Peter Oborne quits the Telegraph. He accuses them of bad things. He says they pander to advertisers, drop stories and run populist headlines. Everyone who cares says 'wow!' and the Telegraph gets a kicking on Twitter. That's the upshot of the story. But even if the Telegraph did do all these things, why was Oborne so surprised and shocked?
A picture is worth a thousand words and the blood red poppy speaks most powerfully of all. Although multiple pins and poppies are lost throughout the remembrance time please do continue to buy poppies as every donation goes towards a truly worthy cause, to those it is difficult to articulate your immense appreciation.
Saturday saw London as the first place in the UK to be the target of Californian millionaire Jason Buzi and his envelopes of 'Hidden Cash'. This Twitter-led treasure hunt went from a couple of tweets being shared from his account @hiddencash, to a full-blown media frenzy with the man himself appearing on Sky News with secret clues as to the money's whereabouts.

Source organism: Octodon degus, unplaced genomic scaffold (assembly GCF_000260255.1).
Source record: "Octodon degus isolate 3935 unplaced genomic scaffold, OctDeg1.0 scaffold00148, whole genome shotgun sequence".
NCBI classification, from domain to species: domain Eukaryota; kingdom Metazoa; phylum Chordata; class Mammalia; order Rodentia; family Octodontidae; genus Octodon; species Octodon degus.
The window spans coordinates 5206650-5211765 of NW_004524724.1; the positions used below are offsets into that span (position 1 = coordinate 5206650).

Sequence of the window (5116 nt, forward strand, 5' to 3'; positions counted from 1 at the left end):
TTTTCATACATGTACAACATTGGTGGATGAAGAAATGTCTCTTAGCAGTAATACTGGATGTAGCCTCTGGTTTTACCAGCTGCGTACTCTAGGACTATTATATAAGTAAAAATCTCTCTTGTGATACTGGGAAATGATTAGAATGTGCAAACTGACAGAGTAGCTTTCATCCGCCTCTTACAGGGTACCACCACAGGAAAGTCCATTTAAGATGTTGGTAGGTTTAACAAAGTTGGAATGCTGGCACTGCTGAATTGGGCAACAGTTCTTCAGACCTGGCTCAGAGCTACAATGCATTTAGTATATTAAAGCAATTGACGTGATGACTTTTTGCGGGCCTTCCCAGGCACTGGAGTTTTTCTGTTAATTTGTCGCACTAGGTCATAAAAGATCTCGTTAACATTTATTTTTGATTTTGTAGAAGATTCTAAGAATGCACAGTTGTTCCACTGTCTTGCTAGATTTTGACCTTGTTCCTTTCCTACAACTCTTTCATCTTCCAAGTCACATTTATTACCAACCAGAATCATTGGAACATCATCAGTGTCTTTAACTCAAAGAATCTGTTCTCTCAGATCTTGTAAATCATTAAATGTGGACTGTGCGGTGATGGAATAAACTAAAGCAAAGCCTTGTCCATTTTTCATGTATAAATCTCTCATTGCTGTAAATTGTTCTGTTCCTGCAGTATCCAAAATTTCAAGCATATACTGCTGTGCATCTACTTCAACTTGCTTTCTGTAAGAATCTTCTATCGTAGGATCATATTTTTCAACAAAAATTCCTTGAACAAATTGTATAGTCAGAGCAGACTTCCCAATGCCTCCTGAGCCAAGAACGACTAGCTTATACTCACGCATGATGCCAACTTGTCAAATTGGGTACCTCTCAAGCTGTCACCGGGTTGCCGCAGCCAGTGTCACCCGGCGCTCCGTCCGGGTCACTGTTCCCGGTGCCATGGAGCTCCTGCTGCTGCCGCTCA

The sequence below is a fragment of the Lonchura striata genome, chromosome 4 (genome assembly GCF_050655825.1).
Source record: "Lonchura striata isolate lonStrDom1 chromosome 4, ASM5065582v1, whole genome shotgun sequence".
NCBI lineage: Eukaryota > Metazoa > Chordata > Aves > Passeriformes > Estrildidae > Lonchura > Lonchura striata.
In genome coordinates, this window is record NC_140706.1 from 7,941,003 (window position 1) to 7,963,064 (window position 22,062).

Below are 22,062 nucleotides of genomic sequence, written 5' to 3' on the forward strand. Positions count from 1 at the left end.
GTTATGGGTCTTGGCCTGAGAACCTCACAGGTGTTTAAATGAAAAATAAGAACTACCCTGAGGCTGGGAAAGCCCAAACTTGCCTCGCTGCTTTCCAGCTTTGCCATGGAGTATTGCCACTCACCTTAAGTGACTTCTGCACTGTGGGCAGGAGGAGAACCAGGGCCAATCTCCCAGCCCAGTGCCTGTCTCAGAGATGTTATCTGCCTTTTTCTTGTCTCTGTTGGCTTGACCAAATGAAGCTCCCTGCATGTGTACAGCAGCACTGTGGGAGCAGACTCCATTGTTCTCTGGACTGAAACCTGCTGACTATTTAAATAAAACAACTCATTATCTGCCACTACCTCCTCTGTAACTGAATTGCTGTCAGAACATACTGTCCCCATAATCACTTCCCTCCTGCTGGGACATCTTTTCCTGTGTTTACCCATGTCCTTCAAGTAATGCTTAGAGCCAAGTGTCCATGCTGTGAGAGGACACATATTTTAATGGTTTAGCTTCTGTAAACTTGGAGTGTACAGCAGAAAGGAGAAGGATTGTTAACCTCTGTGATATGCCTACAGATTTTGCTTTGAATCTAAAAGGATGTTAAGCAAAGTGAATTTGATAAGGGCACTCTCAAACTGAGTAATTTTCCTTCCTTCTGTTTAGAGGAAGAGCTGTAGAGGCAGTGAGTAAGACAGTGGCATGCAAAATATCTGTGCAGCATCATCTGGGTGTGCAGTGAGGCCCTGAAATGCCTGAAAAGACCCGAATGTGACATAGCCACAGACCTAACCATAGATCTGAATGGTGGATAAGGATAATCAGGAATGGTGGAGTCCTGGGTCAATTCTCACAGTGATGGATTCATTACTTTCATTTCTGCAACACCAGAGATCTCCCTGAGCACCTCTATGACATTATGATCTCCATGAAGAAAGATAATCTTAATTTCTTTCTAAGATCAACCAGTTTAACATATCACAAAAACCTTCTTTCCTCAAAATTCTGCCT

The medley of today's media is unprecedented. While Britain's biggest publishers find themselves in similarly unparalleled levels of turmoil - shrinking revenue, the threat of state regulation, and a growing tendency to aim their guns at each other - the range of outlets beneath them is fragmenting like light through a prism.
I have absolutely no interest whatsoever in listening to the head of the Church of England pontificate about banking - I find it totally bizarre! It's like listening to George Osborne's view on wild trout fishing or Abu Qatada's view on last week's episode of Made in Chelsea (For the record, he thought it was 'totes amazing' but also kind of wishes a plague on both their houses).